“…as I have nothing better to tell you…”

“…a very expressive word, which, as I have nothing better to tell you, I shall endeavor to explain to you: you will understand it better by the derivation than the definition.”

— Horace Walpole explaining the word he coined; from his letter to Horace Mann written on January 28, 1754



“Sometimes, I think, it’s puzzle-solving…”

“…I want to make good English sentences but without losing the particular voice of the Italian writer. I can’t explain how it happens. I think it has to do with staying pretty close to the original.”

— Ann Goldstein, head of the copy department at the New Yorker magazine, “accidental” book translator

“Her name on a book now is gold.”

— Robert Weil, editor-in-chief of Liveright

“A Book Translator Becomes A Star” by Jennifer Maloney, The Wall Street Journal, Arena, Friday, Jan. 22, 2016

Why Biographies?

“In ‘Contemporary Biography’ (1934), Mark Longaker wrote: ‘The present-day reader most often goes to biography because he is most interested in himself,’ One gathers that Longaker meant that one reads biography in search of models of behavior, to discover the secrets behind the facades of public figures, and to compare one’s own life to those of the great and famous. An equally compelling reason for reading biography is that it can reinforce the belief in the power of men and women not only to shape their own destiny but to rise above what seem irresistible trends in politics, economics and social psychology to lead lives of dignity, elegance, achievement and sometimes even grandeur. Well-written biographies remind us that in the end men and women, not impersonal forces, are the true measure and motor force of history.”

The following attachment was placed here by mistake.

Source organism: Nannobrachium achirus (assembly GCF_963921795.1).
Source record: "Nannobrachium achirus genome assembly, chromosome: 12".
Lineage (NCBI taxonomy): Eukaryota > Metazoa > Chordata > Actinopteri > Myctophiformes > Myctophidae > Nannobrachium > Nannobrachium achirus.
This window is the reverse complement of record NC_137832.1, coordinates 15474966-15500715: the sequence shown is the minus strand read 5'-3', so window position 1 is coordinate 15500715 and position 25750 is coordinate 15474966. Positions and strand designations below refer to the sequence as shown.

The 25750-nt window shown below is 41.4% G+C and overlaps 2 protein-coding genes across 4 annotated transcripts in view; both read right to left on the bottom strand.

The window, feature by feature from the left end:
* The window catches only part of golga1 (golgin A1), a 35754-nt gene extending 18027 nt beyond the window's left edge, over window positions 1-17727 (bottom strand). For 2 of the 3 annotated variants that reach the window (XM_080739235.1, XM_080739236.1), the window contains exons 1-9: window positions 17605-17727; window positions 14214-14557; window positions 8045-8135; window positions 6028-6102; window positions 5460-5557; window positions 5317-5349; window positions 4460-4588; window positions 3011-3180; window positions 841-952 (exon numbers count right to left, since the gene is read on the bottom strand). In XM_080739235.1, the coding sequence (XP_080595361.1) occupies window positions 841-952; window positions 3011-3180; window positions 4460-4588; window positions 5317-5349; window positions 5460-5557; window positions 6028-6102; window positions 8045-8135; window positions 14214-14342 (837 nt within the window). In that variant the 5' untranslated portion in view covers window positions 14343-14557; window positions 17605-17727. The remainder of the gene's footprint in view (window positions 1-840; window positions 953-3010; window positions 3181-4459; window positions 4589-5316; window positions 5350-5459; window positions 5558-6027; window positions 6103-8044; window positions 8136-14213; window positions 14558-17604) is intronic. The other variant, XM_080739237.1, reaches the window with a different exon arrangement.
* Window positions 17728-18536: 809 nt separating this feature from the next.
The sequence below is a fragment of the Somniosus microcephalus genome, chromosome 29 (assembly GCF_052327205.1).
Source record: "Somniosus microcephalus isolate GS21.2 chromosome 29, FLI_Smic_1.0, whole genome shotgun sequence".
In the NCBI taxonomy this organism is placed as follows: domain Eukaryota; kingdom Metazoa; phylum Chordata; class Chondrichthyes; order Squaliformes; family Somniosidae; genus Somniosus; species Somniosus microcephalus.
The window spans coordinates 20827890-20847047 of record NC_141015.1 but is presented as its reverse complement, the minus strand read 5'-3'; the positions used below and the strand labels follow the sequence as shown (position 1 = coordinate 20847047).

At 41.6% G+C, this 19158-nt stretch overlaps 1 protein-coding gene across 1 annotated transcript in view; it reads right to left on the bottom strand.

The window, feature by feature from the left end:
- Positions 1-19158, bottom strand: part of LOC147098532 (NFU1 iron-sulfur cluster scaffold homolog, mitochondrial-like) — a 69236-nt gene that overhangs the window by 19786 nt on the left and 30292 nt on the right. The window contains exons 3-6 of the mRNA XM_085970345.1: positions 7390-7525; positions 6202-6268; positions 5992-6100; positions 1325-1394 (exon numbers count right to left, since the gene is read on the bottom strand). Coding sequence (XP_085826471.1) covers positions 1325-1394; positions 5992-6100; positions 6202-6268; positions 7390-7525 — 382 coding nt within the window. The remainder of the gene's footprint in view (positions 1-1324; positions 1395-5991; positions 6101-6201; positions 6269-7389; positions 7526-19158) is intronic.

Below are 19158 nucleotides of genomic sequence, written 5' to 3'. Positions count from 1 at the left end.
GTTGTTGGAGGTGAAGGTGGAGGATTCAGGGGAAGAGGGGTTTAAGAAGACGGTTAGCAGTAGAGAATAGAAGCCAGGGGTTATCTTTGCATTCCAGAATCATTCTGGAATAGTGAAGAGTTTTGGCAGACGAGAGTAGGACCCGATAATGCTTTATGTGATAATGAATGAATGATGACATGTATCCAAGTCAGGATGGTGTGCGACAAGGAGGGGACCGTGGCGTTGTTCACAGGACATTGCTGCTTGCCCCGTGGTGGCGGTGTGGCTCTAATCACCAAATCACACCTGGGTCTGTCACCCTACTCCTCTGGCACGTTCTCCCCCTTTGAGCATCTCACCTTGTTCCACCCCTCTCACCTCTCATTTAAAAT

Joseph Epstein exploring “On Life-Writing” edited by Zachary Leader

“The Art of Biography,” The Wall Street Journal, Books, Saturday/Sunday, January 2–3, 2016


“When in the night I lay awake…”

 Starlight, real snowflake macro photo on dark woolen fabric - Alexey Kljatov
When in the night I lay awake
The moon became a silver lake
Across it swam a single swan
That turned into a white snowflake

It grew until the lake was gone
Beneath the crystals, clear as drawn
Then burst into a million stars
That fell until the break of dawn

Like rays of light through prison bars
Like gems adorning crowns of tsars
They fell as I succumbed to sleep
Like healing drops upon fresh scars

Live for the Love of it,
Sasha A. Palmer (aka Happy)

image credit: Starlight, snowflake photo by Alexey Kljatov






For the Eye, Or For the Ear?

“For many years I had been a writer who wrote most comfortably for the eye. … But the old men in the newsroom had made their careers writing for listeners, for people absorbing information not through the eye but the ear. They knew how to write words in the air, which is different from words on the page.”

“An Education In News Craft” by Peggy Noonan, The Wall Street Journal, Review, Sat./Sun., Oct. 24–25, 2015